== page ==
BMW is to close two plants including its Mini facility in Oxford because of a shortage of semiconductors, making it the latest carmaker to be dragged into a crisis that has beset the auto industry for months.

The Oxford factory will halt production from Friday until at least Wednesday, the carmaker told workers on Wednesday, in the latest sign that the crisis facing the sector is deepening.

BMW will suspend production at its Regensburg plant in Germany on Thursday and Friday, the first time that the German carmaker has been hit by a crisis threatening the industry’s post-pandemic recovery.

The UK facility was one of the few global car factories to be running at full production after the pandemic, buoyed by exports to China and demand for the latest electric Mini.

The shortage erupted late last year as a faster than expected recovery in demand for cars strained chipmakers already struggling to meet orders from consumer electronics groups. Severe storms earlier this year in Texas, where some chipmakers are based, and a fire at a Renesas factory in Japan have also hampered supplies.

As the shortages sweep the sector, carmakers are shutting plants with minimal notice because parts from suppliers dry up with little or no warning.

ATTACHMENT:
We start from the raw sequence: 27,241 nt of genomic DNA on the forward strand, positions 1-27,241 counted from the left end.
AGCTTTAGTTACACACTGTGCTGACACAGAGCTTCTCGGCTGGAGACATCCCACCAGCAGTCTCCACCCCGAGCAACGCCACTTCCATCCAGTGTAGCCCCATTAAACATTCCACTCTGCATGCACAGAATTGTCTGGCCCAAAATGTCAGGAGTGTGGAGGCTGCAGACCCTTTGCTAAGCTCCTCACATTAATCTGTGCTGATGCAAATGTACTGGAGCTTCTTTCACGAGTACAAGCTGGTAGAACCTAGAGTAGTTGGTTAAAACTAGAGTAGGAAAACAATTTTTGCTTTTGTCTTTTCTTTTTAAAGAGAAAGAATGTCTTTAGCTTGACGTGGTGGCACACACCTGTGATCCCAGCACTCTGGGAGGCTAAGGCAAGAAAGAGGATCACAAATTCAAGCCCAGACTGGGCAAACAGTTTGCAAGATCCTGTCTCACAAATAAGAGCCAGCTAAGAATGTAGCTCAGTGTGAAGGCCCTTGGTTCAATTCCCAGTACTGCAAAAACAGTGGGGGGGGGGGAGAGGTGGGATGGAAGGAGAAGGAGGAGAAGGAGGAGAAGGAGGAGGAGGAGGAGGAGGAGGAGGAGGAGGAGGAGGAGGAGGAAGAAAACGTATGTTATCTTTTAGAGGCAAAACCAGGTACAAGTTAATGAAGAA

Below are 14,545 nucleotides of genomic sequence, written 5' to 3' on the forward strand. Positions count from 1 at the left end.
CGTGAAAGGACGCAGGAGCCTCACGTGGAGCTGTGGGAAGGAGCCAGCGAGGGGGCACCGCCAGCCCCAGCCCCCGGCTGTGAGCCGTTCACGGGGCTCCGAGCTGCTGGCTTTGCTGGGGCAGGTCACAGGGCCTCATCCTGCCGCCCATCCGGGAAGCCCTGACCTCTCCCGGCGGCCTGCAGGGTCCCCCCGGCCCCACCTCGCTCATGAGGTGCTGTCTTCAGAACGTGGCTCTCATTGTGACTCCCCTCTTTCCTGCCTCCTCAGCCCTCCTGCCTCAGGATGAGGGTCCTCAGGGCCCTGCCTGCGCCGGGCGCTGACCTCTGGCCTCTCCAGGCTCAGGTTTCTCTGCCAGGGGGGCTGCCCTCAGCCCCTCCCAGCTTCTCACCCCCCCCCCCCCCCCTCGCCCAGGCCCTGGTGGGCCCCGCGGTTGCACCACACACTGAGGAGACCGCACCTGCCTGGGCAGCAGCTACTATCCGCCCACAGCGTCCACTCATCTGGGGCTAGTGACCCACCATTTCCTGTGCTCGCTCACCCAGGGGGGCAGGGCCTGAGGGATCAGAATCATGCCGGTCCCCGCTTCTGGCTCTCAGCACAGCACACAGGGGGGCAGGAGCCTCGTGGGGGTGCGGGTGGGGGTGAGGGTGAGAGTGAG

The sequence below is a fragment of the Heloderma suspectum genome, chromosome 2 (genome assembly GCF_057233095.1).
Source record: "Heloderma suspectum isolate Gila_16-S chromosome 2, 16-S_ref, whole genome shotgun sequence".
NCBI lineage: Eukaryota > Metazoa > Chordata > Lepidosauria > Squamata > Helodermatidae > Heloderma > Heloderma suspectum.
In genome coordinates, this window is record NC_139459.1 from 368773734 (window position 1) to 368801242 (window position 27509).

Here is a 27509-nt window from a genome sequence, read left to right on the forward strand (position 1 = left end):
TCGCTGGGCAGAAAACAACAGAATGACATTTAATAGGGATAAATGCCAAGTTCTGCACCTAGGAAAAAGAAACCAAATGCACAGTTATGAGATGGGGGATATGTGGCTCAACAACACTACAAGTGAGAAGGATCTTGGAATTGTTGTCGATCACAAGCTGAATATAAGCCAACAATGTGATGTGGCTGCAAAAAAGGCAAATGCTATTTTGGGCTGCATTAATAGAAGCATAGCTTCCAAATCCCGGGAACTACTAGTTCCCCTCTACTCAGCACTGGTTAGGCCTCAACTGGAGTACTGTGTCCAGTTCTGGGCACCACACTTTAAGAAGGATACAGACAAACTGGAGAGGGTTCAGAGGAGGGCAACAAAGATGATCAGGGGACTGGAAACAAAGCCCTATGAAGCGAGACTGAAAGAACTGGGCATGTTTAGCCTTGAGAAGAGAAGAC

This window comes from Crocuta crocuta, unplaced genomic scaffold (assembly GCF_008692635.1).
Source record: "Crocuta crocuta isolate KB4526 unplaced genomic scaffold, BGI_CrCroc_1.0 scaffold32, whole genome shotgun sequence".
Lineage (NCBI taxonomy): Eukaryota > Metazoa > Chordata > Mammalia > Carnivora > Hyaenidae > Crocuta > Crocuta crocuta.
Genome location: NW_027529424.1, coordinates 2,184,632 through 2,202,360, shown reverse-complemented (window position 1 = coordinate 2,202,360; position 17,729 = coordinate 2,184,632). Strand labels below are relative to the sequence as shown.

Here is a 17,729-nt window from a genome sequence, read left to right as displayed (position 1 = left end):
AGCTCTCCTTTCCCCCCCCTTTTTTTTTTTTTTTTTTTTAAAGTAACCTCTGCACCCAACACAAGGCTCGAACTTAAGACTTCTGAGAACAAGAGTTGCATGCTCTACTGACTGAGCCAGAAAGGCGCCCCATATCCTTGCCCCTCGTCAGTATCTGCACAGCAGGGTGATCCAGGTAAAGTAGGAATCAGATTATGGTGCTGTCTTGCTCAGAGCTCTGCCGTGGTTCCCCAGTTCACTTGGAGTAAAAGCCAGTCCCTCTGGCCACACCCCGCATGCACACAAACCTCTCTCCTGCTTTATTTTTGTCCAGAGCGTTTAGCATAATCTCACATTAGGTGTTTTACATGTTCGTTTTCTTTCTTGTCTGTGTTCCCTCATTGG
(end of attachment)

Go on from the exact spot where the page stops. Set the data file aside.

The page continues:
Only 24 hours before BMW made its decision, Mini’s head Bernd Körber told the FT the company has “not been affected so far, but every day we are looking into the situation”.

“It is and will remain for the next several months an issue that we have to look at,” Körber told the FT on Tuesday. “A lot of plants have already been affected for a lot of manufacturers.”

Carmakers from Nissan to Toyota and Ford have closed plants because of the shortages, in a move analysts expect to cost the industry billions this year.

Jaguar Land Rover has closed two of its UK plants — Halewood and Castle Bromwich — for at least a week, while Volkswagen has warned that it expects the second quarter of the year to be worse than the first.

Chart showing semiconductor shortage impact on vehicle production

Few manufacturers have yet quantified the cost of shutting operations, though Ford warned in February that stoppages could cost it $2.5bn in lost profits this year.

The US carmaker has shut operations across North America and Europe, including its Dagenham parts plant in the UK.